But base rates are still good background information. Claims to uniqueness should take the form of a bayesian update, not a total disregard for priors.

Many of these base rates scream for further qualification. The 32 countries listed as engaged in civil war are generally much less wealthy and democratic than the US. But since the US is literally the world’s wealthiest country, it’s not clear where we should draw the line.

Appendix C: Fragile States Index

The 4.1% aggregate measure is heavily skewed by the 16% rate of Civil Wars in any country. An obvious objection to this point is that the US is not like those other countries. We’re richer, more democratic, or in some broader sense, more stable.

The Fragile States Index attempts to capture this idea, looking at corruption, political stability, economic inequality and more.

We can’t look at 2020 data since it will account for the existence of ongoing civil wars. Instead, we’ll take the oldest historical data from 2006, and join it with the list of countries with civil wars that started after 2006:

Country (2006) FSI Rating (lower is better)
Syria 89
Mali 75
Central African Republic 98
Egypt 90
Libya 69
Ukraine 73
Yemen 97
Cameroon 88
Mozambique 75
United States (2020) 38

We should still take into account the dangers listed in Appendix A, but since FSI is actually a sensible leading indicator, it feels reasonable to suggest that coutries with low FSI actually are very unlikely to start a civil war, and the base rate for the population of countries relevant to the US is actually 0%.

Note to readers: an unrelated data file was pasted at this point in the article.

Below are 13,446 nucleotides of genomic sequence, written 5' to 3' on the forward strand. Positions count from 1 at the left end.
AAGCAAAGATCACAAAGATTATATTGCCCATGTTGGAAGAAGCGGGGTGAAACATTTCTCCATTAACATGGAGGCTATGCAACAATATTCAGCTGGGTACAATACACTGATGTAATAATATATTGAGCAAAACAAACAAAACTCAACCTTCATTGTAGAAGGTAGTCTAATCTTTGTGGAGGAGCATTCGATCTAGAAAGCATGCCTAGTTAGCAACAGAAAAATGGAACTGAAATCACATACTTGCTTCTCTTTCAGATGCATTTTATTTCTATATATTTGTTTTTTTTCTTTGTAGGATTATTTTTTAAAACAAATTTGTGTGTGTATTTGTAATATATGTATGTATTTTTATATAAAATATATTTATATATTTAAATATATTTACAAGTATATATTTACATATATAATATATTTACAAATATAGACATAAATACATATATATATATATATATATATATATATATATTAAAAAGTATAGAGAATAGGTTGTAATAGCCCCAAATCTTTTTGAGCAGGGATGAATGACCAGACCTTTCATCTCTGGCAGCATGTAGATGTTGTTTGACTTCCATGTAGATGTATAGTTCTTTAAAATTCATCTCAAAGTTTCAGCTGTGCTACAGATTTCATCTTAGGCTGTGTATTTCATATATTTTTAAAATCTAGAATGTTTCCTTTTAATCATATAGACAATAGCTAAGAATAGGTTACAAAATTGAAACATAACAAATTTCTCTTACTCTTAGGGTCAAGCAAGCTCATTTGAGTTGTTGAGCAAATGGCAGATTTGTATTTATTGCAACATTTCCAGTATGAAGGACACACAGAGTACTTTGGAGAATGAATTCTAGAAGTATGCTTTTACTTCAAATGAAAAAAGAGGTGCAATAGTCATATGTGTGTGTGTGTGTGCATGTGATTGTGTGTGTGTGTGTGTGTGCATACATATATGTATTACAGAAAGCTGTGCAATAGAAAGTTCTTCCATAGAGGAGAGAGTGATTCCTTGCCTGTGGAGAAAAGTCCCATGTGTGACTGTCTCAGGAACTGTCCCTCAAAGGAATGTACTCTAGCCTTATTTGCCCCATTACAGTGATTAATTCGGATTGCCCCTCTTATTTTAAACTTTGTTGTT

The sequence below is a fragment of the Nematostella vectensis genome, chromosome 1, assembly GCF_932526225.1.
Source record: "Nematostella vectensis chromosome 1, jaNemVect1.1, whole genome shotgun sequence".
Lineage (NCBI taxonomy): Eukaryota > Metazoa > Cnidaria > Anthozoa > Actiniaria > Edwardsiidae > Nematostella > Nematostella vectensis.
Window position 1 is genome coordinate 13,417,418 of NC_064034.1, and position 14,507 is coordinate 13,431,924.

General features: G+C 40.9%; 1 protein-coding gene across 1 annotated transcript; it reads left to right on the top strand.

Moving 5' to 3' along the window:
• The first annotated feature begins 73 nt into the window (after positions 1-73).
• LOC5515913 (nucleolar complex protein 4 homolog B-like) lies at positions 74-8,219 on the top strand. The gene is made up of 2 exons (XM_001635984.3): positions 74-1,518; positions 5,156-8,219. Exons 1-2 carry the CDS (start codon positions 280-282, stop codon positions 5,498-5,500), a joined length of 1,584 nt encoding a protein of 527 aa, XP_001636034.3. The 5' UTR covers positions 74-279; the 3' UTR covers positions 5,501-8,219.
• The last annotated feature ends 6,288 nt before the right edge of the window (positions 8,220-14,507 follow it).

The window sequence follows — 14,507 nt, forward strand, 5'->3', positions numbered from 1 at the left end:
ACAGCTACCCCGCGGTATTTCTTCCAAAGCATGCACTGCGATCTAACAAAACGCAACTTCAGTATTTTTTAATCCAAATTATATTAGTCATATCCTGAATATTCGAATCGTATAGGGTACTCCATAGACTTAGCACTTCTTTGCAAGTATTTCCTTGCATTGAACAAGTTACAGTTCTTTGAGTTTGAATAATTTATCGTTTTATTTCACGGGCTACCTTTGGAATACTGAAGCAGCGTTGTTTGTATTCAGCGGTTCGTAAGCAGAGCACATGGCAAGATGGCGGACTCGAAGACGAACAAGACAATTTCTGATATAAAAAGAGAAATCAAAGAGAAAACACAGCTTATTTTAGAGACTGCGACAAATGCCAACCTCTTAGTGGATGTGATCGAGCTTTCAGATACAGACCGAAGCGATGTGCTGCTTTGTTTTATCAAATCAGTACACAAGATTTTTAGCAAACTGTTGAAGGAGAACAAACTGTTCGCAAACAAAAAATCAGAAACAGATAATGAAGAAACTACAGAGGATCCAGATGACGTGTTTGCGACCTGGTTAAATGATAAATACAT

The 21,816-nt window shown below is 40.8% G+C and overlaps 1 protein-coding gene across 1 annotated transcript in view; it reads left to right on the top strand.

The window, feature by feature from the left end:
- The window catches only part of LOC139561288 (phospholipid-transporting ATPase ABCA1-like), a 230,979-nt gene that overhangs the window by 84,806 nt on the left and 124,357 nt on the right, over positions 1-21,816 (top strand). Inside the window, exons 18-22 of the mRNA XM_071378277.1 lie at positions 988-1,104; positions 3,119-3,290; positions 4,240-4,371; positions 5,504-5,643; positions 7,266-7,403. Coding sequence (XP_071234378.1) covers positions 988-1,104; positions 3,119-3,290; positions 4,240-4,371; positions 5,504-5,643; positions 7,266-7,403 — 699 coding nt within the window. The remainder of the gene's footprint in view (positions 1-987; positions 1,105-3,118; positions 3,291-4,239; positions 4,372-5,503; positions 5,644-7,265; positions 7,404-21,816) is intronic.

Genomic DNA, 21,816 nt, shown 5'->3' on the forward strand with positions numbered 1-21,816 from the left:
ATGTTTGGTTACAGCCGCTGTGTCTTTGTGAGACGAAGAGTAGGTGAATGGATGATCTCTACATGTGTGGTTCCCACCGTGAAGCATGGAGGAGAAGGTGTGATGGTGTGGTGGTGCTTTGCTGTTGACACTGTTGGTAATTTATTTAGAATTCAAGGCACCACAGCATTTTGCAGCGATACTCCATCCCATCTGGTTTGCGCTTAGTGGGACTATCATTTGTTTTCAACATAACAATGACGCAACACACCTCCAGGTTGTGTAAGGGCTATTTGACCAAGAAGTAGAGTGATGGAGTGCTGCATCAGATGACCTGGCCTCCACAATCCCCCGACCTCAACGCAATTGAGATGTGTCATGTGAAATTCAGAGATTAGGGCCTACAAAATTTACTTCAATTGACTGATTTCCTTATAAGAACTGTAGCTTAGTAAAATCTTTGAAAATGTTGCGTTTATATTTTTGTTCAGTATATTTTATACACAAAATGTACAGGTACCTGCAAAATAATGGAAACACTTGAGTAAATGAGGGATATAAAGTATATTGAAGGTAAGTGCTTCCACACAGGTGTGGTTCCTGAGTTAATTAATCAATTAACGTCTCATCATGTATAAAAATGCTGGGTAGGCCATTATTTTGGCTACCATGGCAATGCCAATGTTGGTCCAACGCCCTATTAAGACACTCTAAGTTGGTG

Appendix D: Predictive Theories

It’s tempting to claim a different reference class by drawing up a broad theory, such as: “No western democratic country has had a civil war since WWI”. Except that isn’t actually true. Manuel Azaña was elected Prime Minister of Spain in 1931, leading up to the 1932 Coup, 1934 Revolution and 1936 Civil War.

So okay, maybe the real temptation is to claim a different reference class by drawing up a broad theory that backtests well. The broader danger is in finding a theory that backtests well, but isn’t actually predictive, and falling into a kind of Garden of Forking Paths. As usual, there’s a relevant XKCD.

If you go on Wikipedia and read about societal collapse, you’ll find a near-perfect description of America today:

factors such as environmental change, depletion of resources, unsustainable complexity, decay of social cohesion, rising inequality, secular decline of cognitive abilities, loss of creativity, and bad luck.

And if you read Joseph Tainter’s foundational work The Collapse of Complex Societies, you’ll find more of the same, with chapter headings ranging from resource depletion, to catastrophes and social dysfunction.